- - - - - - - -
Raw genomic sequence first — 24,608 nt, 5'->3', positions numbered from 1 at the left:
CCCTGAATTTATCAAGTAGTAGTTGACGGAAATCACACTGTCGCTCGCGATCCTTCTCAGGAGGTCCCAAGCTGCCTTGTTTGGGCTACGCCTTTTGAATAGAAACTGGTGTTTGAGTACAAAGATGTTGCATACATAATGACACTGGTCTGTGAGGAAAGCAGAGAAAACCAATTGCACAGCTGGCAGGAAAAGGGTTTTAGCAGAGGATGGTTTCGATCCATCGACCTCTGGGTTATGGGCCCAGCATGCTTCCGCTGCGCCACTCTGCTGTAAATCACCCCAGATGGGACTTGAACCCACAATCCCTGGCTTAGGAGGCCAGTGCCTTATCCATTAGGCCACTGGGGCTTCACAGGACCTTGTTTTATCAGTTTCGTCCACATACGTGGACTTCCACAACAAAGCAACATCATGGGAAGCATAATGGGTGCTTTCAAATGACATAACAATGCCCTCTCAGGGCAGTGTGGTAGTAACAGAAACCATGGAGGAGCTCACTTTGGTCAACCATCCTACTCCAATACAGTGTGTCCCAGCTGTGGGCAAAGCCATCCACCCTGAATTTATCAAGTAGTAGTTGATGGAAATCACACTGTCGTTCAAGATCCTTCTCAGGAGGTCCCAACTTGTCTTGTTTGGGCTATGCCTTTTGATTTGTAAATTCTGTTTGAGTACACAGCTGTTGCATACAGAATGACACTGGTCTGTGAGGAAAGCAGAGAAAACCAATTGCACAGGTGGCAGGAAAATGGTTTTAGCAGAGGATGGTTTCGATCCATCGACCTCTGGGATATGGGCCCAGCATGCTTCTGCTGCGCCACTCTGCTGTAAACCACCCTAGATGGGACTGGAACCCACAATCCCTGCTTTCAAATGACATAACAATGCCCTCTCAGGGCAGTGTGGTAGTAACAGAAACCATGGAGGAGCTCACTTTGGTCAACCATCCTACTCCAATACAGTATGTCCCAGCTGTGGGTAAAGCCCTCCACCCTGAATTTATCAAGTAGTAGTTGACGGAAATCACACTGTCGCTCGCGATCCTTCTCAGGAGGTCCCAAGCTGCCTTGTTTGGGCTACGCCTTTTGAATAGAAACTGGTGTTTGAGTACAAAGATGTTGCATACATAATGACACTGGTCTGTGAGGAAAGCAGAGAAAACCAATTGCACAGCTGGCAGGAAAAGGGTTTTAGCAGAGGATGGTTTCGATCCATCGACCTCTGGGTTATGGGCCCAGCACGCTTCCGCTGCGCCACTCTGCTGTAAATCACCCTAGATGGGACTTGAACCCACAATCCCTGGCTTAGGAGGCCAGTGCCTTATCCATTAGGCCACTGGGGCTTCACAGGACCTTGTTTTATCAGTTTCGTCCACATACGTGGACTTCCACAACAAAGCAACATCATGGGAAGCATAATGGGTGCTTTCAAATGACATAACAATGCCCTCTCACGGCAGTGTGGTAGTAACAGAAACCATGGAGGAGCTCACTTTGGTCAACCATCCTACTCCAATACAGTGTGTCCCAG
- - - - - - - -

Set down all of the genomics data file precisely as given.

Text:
Raw genomic sequence first — 24,608 nt, 5'->3', positions numbered from 1 at the left:
CCCTGAATTTATCAAGTAGTAGTTGACGGAAATCACACTGTCGCTCGCGATCCTTCTCAGGAGGTCCCAAGCTGCCTTGTTTGGGCTACGCCTTTTGAATAGAAACTGGTGTTTGAGTACAAAGATGTTGCATACATAATGACACTGGTCTGTGAGGAAAGCAGAGAAAACCAATTGCACAGCTGGCAGGAAAAGGGTTTTAGCAGAGGATGGTTTCGATCCATCGACCTCTGGGTTATGGGCCCAGCATGCTTCCGCTGCGCCACTCTGCTGTAAATCACCCCAGATGGGACTTGAACCCACAATCCCTGGCTTAGGAGGCCAGTGCCTTATCCATTAGGCCACTGGGGCTTCACAGGACCTTGTTTTATCAGTTTCGTCCACATACGTGGACTTCCACAACAAAGCAACATCATGGGAAGCATAATGGGTGCTTTCAAATGACATAACAATGCCCTCTCAGGGCAGTGTGGTAGTAACAGAAACCATGGAGGAGCTCACTTTGGTCAACCATCCTACTCCAATACAGTGTGTCCCAGCTGTGGGCAAAGCCATCCACCCTGAATTTATCAAGTAGTAGTTGATGGAAATCACACTGTCGTTCAAGATCCTTCTCAGGAGGTCCCAACTTGTCTTGTTTGGGCTATGCCTTTTGATTTGTAAATTCTGTTTGAGTACACAGCTGTTGCATACAGAATGACACTGGTCTGTGAGGAAAGCAGAGAAAACCAATTGCACAGGTGGCAGGAAAATGGTTTTAGCAGAGGATGGTTTCGATCCATCGACCTCTGGGATATGGGCCCAGCATGCTTCTGCTGCGCCACTCTGCTGTAAACCACCCTAGATGGGACTGGAACCCACAATCCCTGCTTTCAAATGACATAACAATGCCCTCTCAGGGCAGTGTGGTAGTAACAGAAACCATGGAGGAGCTCACTTTGGTCAACCATCCTACTCCAATACAGTATGTCCCAGCTGTGGGTAAAGCCCTCCACCCTGAATTTATCAAGTAGTAGTTGACGGAAATCACACTGTCGCTCGCGATCCTTCTCAGGAGGTCCCAAGCTGCCTTGTTTGGGCTACGCCTTTTGAATAGAAACTGGTGTTTGAGTACAAAGATGTTGCATACATAATGACACTGGTCTGTGAGGAAAGCAGAGAAAACCAATTGCACAGCTGGCAGGAAAAGGGTTTTAGCAGAGGATGGTTTCGATCCATCGACCTCTGGGTTATGGGCCCAGCACGCTTCCGCTGCGCCACTCTGCTGTAAATCACCCTAGATGGGACTTGAACCCACAATCCCTGGCTTAGGAGGCCAGTGCCTTATCCATTAGGCCACTGGGGCTTCACAGGACCTTGTTTTATCAGTTTCGTCCACATACGTGGACTTCCACAACAAAGCAACATCATGGGAAGCATAATGGGTGCTTTCAAATGACATAACAATGCCCTCTCACGGCAGTGTGGTAGTAACAGAAACCATGGAGGAGCTCACTTTGGTCAACCATCCTACTCCAATACAGTGTGTCCCAG